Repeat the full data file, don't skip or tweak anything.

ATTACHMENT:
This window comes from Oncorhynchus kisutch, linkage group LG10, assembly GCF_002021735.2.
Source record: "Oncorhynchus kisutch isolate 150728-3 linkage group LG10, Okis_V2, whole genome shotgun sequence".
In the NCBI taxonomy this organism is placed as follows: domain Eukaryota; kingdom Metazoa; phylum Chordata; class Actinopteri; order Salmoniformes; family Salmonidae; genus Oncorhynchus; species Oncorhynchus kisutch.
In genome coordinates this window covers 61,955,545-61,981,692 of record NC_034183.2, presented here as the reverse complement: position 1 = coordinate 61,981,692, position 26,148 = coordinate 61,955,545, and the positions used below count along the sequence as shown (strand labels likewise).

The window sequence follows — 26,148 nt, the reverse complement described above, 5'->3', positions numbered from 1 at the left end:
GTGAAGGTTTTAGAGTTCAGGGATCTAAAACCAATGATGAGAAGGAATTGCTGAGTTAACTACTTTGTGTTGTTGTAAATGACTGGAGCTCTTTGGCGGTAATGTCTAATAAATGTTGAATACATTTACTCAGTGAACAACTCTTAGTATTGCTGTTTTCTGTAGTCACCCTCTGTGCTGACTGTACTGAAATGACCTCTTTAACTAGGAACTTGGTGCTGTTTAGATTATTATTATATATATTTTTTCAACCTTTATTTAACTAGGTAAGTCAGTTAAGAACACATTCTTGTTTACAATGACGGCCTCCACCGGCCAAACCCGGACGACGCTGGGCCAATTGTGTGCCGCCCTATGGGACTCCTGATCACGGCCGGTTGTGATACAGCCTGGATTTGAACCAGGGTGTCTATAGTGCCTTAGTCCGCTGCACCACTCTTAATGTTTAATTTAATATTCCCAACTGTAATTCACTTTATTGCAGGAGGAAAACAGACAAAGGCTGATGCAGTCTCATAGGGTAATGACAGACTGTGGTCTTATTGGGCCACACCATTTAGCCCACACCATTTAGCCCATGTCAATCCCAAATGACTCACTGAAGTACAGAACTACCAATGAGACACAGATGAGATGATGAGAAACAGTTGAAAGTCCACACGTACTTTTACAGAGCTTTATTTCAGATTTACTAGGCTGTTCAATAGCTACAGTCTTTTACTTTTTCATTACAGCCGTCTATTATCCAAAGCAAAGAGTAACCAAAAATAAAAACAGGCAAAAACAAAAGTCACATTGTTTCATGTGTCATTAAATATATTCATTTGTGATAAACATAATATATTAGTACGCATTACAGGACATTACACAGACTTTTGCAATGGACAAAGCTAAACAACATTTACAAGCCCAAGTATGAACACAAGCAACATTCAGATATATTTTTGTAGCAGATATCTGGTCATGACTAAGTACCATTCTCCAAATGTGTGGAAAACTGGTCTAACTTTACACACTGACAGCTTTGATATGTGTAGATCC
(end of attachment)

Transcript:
This window comes from Oncorhynchus kisutch, linkage group LG10, assembly GCF_002021735.2.
Source record: "Oncorhynchus kisutch isolate 150728-3 linkage group LG10, Okis_V2, whole genome shotgun sequence".
In the NCBI taxonomy this organism is placed as follows: domain Eukaryota; kingdom Metazoa; phylum Chordata; class Actinopteri; order Salmoniformes; family Salmonidae; genus Oncorhynchus; species Oncorhynchus kisutch.
In genome coordinates this window covers 61,955,545-61,981,692 of record NC_034183.2, presented here as the reverse complement: position 1 = coordinate 61,981,692, position 26,148 = coordinate 61,955,545, and the positions used below count along the sequence as shown (strand labels likewise).

The window sequence follows — 26,148 nt, the reverse complement described above, 5'->3', positions numbered from 1 at the left end:
GTGAAGGTTTTAGAGTTCAGGGATCTAAAACCAATGATGAGAAGGAATTGCTGAGTTAACTACTTTGTGTTGTTGTAAATGACTGGAGCTCTTTGGCGGTAATGTCTAATAAATGTTGAATACATTTACTCAGTGAACAACTCTTAGTATTGCTGTTTTCTGTAGTCACCCTCTGTGCTGACTGTACTGAAATGACCTCTTTAACTAGGAACTTGGTGCTGTTTAGATTATTATTATATATATTTTTTCAACCTTTATTTAACTAGGTAAGTCAGTTAAGAACACATTCTTGTTTACAATGACGGCCTCCACCGGCCAAACCCGGACGACGCTGGGCCAATTGTGTGCCGCCCTATGGGACTCCTGATCACGGCCGGTTGTGATACAGCCTGGATTTGAACCAGGGTGTCTATAGTGCCTTAGTCCGCTGCACCACTCTTAATGTTTAATTTAATATTCCCAACTGTAATTCACTTTATTGCAGGAGGAAAACAGACAAAGGCTGATGCAGTCTCATAGGGTAATGACAGACTGTGGTCTTATTGGGCCACACCATTTAGCCCACACCATTTAGCCCATGTCAATCCCAAATGACTCACTGAAGTACAGAACTACCAATGAGACACAGATGAGATGATGAGAAACAGTTGAAAGTCCACACGTACTTTTACAGAGCTTTATTTCAGATTTACTAGGCTGTTCAATAGCTACAGTCTTTTACTTTTTCATTACAGCCGTCTATTATCCAAAGCAAAGAGTAACCAAAAATAAAAACAGGCAAAAACAAAAGTCACATTGTTTCATGTGTCATTAAATATATTCATTTGTGATAAACATAATATATTAGTACGCATTACAGGACATTACACAGACTTTTGCAATGGACAAAGCTAAACAACATTTACAAGCCCAAGTATGAACACAAGCAACATTCAGATATATTTTTGTAGCAGATATCTGGTCATGACTAAGTACCATTCTCCAAATGTGTGGAAAACTGGTCTAACTTTACACACTGACAGCTTTGATATGTGTAGATCC